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From Todd Lipcon <t...@cloudera.com>
Subject Re: Extra 4 bytes at beginning of serialized file
Date Wed, 12 Aug 2009 02:03:39 GMT
BytesWritable serializes itself by first outputting the array length, and
then outputting the array itself. The 4 bytes at the top of the file are the
length of the value itself.

Hope that helps
-Todd

On Tue, Aug 11, 2009 at 6:33 PM, Kris Jirapinyo <kjirapinyo@biz360.com>wrote:

> Hi all,
>   I was wondering if anyone's encountered 4 extra bytes at the beginning of
> the serialized object file using MultipleOutputFormat.  Basically, I am
> using BytesWritable to write the serialized byte arrays in the reducer
> phase.  My writer is a generic one:
>
> public class GenericOutputFormat extends FileOutputFormat<Writable,
> Writable>  {
>
>    @Override
>    public RecordWriter<Writable, Writable> getRecordWriter(FileSystem
> ignored, JobConf job, String name, Progressable progress)
>        throws IOException {
>          Path file = FileOutputFormat.getTaskOutputPath(job, name);
>          FileSystem fs = file.getFileSystem(job);
>          FSDataOutputStream fileOut = fs.create(file, progress);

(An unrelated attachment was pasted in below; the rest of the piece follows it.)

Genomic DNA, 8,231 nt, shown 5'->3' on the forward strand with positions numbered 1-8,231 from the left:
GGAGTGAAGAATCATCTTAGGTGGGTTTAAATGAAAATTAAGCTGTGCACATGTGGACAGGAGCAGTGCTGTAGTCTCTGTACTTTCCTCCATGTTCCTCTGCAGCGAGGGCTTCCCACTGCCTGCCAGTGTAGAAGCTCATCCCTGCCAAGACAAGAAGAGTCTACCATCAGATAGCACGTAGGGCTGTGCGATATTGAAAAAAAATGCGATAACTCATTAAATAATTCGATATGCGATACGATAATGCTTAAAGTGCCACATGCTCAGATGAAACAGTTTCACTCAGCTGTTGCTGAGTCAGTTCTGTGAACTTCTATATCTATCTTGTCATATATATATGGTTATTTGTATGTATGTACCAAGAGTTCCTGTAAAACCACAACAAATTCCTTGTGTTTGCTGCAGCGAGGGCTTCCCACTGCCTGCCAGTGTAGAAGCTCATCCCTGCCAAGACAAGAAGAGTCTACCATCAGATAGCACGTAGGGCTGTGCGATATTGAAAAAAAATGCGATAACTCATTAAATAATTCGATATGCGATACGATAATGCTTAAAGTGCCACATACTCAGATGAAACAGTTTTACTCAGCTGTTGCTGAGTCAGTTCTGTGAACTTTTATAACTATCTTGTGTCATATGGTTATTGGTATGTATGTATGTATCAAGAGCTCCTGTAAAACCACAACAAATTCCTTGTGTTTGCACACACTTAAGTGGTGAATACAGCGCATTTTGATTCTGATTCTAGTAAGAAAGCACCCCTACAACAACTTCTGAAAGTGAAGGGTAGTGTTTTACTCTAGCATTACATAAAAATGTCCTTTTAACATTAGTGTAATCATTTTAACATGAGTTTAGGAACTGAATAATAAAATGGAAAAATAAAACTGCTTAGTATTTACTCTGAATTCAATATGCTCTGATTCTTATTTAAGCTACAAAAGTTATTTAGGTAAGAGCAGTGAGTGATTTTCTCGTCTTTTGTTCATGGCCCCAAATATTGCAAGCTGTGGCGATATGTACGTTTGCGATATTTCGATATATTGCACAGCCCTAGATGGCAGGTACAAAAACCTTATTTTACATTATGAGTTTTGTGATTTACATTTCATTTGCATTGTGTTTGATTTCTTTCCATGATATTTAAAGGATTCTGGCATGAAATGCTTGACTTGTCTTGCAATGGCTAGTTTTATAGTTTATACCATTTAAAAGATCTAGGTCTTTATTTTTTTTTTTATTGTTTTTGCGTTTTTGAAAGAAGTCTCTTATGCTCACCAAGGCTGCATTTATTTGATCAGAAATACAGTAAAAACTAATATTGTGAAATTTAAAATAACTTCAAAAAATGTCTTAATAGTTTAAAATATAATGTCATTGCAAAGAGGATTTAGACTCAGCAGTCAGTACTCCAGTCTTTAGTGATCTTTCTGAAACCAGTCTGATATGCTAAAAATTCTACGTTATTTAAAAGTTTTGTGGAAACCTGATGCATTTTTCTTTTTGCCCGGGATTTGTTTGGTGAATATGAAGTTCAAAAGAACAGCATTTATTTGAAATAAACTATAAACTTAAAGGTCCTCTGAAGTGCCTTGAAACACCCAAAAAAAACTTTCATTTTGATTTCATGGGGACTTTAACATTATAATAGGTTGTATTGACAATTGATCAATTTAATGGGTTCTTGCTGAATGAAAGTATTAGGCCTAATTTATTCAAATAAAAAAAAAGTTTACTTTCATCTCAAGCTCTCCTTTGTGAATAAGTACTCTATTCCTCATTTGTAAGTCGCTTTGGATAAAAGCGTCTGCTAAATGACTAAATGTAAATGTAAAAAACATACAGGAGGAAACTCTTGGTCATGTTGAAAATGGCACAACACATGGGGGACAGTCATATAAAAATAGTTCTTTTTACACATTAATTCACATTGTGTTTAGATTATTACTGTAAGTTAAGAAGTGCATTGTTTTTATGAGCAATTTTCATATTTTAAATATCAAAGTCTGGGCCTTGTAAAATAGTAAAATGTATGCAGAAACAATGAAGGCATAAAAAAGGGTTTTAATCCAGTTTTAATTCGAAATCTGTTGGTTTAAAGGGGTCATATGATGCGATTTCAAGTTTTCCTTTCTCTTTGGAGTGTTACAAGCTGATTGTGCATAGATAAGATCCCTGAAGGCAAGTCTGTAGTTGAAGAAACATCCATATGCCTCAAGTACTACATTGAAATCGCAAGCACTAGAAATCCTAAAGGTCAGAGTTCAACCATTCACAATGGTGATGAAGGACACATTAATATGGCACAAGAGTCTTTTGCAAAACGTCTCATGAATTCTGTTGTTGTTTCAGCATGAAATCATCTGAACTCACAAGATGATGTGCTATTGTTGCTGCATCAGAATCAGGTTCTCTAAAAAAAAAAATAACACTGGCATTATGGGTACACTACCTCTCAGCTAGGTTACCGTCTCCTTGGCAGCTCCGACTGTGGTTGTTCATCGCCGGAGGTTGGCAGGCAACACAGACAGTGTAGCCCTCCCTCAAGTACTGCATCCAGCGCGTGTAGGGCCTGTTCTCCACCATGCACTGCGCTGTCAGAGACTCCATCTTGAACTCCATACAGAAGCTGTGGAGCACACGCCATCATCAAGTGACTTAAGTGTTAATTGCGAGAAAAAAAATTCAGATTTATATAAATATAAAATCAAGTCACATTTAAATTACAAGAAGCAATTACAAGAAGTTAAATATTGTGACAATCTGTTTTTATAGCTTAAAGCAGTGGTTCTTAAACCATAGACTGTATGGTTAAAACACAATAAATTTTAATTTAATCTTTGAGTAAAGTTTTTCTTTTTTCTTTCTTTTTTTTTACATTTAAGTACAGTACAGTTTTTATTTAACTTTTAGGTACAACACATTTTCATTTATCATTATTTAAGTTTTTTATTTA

>        return new GenericWriter(fileOut);
>    }
>
>    static class GenericWriter implements RecordWriter<Writable, Writable> {
>        protected DataOutputStream out;
>
>        GenericWriter(DataOutputStream out) {
>            this.out = out;
>        }
>
>        @Override
>        public synchronized void close(Reporter reporter) throws IOException
> {
>            out.close();
>        }
>
>        @Override
>        public synchronized void write(Writable key, Writable value) throws
> IOException {
>            key.write(out);
>        }
>    }
> }
>
> Basically, it'll just write out whatever is in the DataOutputStream.  When
> i
> debugged, I printed out the size of the byte array in the BytesWritable,
> and
> the resulting file is always 4 bytes larger than that number.  Any ideas?
>
> -- Kris.
>

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